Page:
Talk delivered at Brunel University Business School 4 December 2009
For years now, brands and branding have been associated with goods and services, mainly those we see, buy and use everyday. The world of marketing has focused on these because that’s where the big money lies, or has done.
We also know that business to business brands are important as companies are consumers of goods and services too. We have become conscious that it is not just the individual products or services that are branded to make them memorable and distinctive, but it’s the organisations behind them as well. There are all sorts of reasons why we need to be concerned about corporate brands. Trust is one. Our attitude to corporate brands in the financial services market is an obvious example. Ethics is another. We are increasingly concerned about the social and environmental impact of corporations on our world. As information travels further and faster we get to know what’s going on.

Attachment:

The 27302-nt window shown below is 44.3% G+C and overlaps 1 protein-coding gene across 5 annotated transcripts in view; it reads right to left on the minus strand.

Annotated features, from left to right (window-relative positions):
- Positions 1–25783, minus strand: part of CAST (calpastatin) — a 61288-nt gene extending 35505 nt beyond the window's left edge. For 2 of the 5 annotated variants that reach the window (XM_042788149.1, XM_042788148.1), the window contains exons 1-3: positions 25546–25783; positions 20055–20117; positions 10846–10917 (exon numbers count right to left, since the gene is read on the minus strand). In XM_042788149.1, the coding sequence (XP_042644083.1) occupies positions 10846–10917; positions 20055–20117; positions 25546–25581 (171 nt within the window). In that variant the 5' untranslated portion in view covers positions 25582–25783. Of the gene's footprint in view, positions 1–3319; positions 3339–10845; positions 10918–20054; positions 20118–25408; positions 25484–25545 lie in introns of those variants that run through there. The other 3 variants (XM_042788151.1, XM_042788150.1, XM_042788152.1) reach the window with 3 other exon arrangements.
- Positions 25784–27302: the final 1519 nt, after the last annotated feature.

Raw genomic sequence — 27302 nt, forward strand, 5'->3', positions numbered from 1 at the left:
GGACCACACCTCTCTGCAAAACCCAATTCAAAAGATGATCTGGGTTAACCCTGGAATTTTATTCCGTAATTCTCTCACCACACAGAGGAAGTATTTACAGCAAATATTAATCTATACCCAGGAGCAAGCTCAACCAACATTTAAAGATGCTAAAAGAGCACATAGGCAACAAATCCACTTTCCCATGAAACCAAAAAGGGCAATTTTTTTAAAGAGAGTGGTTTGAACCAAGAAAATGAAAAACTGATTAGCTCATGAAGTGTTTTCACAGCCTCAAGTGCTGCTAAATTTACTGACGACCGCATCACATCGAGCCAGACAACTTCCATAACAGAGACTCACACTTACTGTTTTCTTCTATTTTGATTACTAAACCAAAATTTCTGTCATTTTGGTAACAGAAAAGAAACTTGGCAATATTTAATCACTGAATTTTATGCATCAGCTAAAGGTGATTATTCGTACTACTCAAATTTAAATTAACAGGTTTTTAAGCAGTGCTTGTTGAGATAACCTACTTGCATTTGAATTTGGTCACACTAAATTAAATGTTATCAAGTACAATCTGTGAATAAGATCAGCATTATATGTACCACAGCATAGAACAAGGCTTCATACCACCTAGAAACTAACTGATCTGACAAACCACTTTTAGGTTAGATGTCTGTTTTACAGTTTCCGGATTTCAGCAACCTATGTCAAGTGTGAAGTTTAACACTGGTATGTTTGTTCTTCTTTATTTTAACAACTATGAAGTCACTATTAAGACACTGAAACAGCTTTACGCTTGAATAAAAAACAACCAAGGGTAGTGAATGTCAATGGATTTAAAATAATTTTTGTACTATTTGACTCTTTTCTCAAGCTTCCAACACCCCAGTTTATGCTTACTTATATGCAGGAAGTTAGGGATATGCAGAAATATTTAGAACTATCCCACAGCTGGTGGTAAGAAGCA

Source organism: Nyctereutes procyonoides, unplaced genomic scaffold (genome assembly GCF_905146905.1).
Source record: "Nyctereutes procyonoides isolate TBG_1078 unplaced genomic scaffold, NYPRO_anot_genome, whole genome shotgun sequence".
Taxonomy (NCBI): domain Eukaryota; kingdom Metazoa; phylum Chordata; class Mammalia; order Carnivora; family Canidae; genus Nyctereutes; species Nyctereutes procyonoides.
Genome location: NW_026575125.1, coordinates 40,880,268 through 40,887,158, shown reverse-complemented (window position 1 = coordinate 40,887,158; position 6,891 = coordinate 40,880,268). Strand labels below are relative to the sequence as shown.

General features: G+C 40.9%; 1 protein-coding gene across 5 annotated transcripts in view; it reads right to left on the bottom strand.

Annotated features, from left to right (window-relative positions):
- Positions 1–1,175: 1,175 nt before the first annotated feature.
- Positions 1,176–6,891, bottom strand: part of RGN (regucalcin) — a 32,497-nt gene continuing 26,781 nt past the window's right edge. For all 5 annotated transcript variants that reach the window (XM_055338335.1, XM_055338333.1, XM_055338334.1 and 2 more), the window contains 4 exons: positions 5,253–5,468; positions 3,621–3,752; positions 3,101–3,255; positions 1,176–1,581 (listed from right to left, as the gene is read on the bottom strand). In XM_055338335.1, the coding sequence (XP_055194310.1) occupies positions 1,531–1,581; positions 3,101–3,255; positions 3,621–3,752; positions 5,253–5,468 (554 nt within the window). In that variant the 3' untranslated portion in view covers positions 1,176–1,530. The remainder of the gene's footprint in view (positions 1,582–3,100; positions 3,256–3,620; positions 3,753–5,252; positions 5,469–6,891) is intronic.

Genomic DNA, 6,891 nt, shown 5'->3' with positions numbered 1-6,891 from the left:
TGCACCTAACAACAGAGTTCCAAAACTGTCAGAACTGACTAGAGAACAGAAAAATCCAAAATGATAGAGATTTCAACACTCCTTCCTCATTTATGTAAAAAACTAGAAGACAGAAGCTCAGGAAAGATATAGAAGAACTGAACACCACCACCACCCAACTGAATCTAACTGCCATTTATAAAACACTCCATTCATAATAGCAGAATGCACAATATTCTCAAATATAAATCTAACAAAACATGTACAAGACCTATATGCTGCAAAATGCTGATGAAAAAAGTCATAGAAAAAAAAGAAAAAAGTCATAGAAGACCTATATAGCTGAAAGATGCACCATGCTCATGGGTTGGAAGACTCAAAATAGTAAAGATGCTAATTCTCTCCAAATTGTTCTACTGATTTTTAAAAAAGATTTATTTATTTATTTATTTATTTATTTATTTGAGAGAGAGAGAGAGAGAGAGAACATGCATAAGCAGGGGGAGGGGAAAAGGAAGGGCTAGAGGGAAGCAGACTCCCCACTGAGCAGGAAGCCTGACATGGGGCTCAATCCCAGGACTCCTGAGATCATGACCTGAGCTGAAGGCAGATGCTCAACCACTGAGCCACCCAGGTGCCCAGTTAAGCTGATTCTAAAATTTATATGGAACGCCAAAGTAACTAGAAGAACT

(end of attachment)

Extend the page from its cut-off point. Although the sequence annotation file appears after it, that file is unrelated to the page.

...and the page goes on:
Of course, brand owners want us to know more (about the right stuff, naturally) and to know more about us, so we can engage more closely with their brands. Increasingly, they want brands to create an experience that builds loyalty, empathy and even affection. But managing that experience is not as easy as it was. To some extent that is the role clients want us to play. To help them coordinate every aspect of what they do, however and wherever they touch their audiences.
And it’s no longer just the consumers we’re talking about, it’s all of those stakeholders our clients want to influence. More and more this means investors, governments, the media, and, of course, employees and potential recruits.